NEM-10306 Introduction Plant Sciences


Credits 6.00

Teaching methodContact hours
Group work4
Excursion (one day)8
Course coordinator(s)dr. MTW Vervoort
dr. ir. A Schots
Lecturer(s)dr. ir. A Schots
dr. ir. L Bastiaans
dr. ir. W van Ieperen
dr. LM Kamminga
VAM Toebes
dr. ir. K Bouwmeester
N Groendijk-Wilders
MS Middelman
dr. ir. CW Quist
dr. MTW Vervoort
Examiner(s)dr. MTW Vervoort
dr. ir. A Schots

Language of instruction:


Mandatory knowledge:

ZSS06100 Laboratory Safety

Continuation courses:

CSA-10806 Introduction Quantitative Agro-ecology, NEM-10806 Orientation Plant Sciences.


This course is intended for first year students of the bachelor Plant Sciences. It is an introduction into the broad field of plant sciences. The students will become acquainted with agronomy, horticulture, plant diseases, plant breeding, botany and plant taxonomy. The course is divided in modules that each introduce a plant sciences discipline. For each module the students will work in groups on a case study. In successive case studies the students will discover the interdependency of the plant sciences disciplines. The central objective is that the student learns that plants can solve many of the problems that society currently faces. Examples of problems are the world food situation, plants in relation to human health and threatening plant diseases. Hence, the relation between plant sciences and society forms a central element of the course.

Learning outcomes:

After successful completion of the course students are expected to be able to:
- summarize basic elements of the different disciplines that together form the domain of Plant Sciences;
- explain the (role of the) plant sciences in the (societal) context of world food issues, food supply, human health aspects, technological development and sustainable development;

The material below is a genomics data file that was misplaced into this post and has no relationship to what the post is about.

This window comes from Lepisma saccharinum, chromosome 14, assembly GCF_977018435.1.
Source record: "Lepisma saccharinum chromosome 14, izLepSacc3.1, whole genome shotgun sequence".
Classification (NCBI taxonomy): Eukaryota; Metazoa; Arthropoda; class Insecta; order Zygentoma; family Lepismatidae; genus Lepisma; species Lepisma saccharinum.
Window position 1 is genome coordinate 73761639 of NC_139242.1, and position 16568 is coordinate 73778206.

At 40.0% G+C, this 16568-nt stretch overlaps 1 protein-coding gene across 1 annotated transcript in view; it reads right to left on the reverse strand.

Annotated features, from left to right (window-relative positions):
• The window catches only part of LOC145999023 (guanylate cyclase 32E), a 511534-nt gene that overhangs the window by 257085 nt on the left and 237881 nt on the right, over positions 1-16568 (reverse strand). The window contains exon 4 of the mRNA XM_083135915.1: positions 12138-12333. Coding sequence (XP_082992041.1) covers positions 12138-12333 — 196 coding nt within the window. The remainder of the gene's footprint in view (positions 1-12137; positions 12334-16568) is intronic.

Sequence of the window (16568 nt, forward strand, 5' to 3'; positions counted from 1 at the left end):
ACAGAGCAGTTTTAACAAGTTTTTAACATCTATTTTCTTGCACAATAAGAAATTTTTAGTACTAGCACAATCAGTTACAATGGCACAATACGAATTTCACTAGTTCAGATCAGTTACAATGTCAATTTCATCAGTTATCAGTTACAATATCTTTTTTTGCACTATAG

- use collected scientific information from the domain of Plant Sciences to disentangle a relevant (basic) problem case;
- summarize the functioning of agricultural research organizations, plant breeding industries and agricultural support organizations;
- apply the knowledge of the morphology and taxonomy of crop plants.


- tutorials;
- (field) excursions;
- problem-based learning;
- practicals and project work.


- written test (on computer) after each module with a varying number of multiple choice and open questions (60%);
- report of, active participation in and oral presentation of the group project (40%);
- an assignment for information literacy (0%).
The average for all written tests should be 5.5, with a minimum mark for each written test of 5.5, however, it's is allowed to score one 5 for a test that may to be compensated by (a) mark(s) of other test. The minimum mark for group project is 5.5. The assignment for information literacy should be concluded with a pass to pass the course as a whole.


Will be made available during the course in Learning environment@WUR.

Compulsory for: BPWPlant SciencesBSc1MO